Long Term Earnings Estimate

No earning estimates are available for Long Term Bond -- either current or for the upcoming years. Earnings estimates provided by Macroaxis are the average expectations of expert analysts that we track. If a given stock fails to match professional earnings estimates, it usually performs purely. That's referred by wall street as a 'negative surprise.' If Long Term Bond 'beats' future estimates it's usually called an 'upside surprise.'
  

About Long Term Earnings Estimate

The earnings estimate module is a useful tool to check what professional financial analysts are assuming about the future of Long Term earnings. We show available consensus EPS estimates for the upcoming years and quarters. Investors can also examine how these consensus opinions have evolved historically. We show current Long Term estimates, future projections, as well as estimates 1, 2, and three years ago. Investors can search for a specific entity to conduct investment planning and build diversified portfolios. Please note, earnings estimates provided by Macroaxis are the average expectations of expert analysts that we track. If a given stock such as Long Term fails to match professional earnings estimates, it usually performs purely. Wall Street refers to that as a 'negative surprise.' If a company 'beats' future estimates, it's usually called an 'upside surprise.'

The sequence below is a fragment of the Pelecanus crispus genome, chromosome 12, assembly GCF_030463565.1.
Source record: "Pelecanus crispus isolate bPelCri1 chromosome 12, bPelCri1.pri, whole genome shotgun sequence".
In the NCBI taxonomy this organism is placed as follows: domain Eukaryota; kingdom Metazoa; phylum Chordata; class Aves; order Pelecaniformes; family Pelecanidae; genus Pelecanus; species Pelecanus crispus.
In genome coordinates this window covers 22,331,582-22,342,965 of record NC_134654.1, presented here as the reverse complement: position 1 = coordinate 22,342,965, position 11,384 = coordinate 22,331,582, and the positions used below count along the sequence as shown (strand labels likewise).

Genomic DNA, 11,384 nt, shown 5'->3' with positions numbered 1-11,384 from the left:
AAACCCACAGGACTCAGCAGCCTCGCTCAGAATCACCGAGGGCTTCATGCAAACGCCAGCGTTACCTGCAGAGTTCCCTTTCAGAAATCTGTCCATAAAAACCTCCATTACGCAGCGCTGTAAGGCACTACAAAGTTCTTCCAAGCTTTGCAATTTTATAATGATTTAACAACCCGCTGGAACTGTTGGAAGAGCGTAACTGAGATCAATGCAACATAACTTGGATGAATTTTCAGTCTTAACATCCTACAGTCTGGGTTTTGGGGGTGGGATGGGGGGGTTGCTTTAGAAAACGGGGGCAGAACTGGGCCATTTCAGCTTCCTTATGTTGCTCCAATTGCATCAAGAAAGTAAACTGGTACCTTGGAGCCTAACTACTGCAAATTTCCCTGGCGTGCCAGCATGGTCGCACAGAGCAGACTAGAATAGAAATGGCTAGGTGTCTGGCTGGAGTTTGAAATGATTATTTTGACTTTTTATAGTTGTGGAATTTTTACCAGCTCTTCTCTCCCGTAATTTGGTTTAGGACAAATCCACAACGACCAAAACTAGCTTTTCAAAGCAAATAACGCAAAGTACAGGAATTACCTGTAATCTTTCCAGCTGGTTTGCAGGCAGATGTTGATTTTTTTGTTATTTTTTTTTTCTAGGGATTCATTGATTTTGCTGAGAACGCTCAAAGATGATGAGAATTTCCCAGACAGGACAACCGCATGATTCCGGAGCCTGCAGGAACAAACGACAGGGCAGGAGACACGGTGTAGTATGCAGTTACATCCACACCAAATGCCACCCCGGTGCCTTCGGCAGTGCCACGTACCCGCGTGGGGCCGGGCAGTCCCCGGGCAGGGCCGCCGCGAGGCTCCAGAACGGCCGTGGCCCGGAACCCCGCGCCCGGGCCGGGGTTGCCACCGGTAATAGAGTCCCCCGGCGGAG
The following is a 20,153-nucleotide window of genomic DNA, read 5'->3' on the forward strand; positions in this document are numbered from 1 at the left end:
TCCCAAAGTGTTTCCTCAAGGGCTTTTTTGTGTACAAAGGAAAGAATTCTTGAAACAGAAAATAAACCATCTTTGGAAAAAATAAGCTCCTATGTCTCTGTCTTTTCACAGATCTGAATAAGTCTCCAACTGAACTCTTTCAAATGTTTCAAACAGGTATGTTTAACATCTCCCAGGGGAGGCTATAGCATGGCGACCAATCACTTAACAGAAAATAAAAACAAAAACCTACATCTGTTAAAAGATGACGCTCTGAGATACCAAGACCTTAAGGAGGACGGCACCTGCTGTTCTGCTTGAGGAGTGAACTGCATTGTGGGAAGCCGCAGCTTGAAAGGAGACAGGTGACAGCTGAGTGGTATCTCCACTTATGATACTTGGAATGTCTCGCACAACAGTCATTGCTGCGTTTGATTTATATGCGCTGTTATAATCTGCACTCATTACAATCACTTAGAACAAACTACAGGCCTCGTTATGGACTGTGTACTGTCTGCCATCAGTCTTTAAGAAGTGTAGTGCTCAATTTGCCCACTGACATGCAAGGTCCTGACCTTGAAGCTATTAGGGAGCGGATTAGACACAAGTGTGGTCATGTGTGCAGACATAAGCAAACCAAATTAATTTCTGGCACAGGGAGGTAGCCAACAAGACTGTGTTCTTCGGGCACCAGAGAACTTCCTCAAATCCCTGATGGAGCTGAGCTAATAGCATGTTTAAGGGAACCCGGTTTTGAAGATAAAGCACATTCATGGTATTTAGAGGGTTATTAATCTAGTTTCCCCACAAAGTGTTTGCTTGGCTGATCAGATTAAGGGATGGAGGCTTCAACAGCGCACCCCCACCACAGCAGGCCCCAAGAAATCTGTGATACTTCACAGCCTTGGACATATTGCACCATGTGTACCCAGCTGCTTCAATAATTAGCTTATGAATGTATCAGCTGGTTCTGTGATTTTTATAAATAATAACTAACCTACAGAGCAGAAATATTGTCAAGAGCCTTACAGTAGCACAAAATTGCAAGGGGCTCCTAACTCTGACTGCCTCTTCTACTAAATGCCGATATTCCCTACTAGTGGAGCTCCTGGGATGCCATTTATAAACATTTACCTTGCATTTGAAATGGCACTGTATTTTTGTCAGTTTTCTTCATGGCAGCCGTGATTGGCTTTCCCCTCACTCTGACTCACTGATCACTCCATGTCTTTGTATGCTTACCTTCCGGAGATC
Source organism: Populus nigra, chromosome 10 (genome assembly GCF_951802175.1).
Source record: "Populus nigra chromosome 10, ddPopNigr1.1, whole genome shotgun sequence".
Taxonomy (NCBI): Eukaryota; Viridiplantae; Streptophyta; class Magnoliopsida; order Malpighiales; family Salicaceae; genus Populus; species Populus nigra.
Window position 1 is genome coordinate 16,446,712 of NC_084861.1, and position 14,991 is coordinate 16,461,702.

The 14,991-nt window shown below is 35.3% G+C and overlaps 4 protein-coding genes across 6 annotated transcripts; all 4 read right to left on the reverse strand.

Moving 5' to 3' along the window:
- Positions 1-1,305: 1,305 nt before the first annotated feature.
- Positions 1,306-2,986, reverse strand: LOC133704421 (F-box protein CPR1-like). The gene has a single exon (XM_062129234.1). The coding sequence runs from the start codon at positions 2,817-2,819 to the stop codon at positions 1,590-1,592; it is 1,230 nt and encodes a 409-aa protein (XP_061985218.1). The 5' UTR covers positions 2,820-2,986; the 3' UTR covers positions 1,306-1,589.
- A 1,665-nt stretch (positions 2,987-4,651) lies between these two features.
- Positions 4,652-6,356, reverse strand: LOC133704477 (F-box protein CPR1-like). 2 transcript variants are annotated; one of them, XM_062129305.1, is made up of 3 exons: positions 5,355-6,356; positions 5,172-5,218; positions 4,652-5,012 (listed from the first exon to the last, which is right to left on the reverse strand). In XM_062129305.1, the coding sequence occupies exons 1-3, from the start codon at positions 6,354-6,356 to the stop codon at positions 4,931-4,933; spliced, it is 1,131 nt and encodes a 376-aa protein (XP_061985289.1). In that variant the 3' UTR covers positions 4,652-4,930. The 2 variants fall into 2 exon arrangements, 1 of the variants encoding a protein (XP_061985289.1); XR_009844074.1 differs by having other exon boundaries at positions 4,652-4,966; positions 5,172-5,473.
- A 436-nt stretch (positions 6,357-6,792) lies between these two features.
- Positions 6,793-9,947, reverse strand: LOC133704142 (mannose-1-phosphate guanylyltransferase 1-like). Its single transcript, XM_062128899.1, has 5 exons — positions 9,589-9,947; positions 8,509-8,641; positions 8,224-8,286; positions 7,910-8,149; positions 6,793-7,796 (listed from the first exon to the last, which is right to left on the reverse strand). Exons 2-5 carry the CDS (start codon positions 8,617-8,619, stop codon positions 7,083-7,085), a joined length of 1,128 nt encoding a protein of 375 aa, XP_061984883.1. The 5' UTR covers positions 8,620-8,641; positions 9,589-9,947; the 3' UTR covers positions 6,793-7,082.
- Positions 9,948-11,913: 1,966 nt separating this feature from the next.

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This index includes all medium and larger issues of U.S. government, investment-grade corporate, and investment-grade international dollar-denominated bonds that have maturities of greater than 10 years and are publicly issued. Long Term is traded on NYSEArca Exchange in the United States.
Some investors attempt to determine whether the market's mood is bullish or bearish by monitoring changes in market sentiment. Unlike more traditional methods such as technical analysis, investor sentiment usually refers to the aggregate attitude towards Long Term in the overall investment community. So, suppose investors can accurately measure the market's sentiment. In that case, they can use it for their benefit. For example, some tools to gauge market sentiment could be utilized using contrarian indexes, Long Term's short interest history, or implied volatility extrapolated from Long Term options trading.

Pair Trading with Long Term

One of the main advantages of trading using pair correlations is that every trade hedges away some risk. Because there are two separate transactions required, even if Long Term position performs unexpectedly, the other equity can make up some of the losses. Pair trading also minimizes risk from directional movements in the market. For example, if an entire industry or sector drops because of unexpected headlines, the short position in Long Term will appreciate offsetting losses from the drop in the long position's value.

Moving together with Long Term

0.96BABTaxable Municipal BondPairCorr
0.98IGLBLong-Term Corp BondPairCorr
0.98SPLBSPDR Long TermPairCorr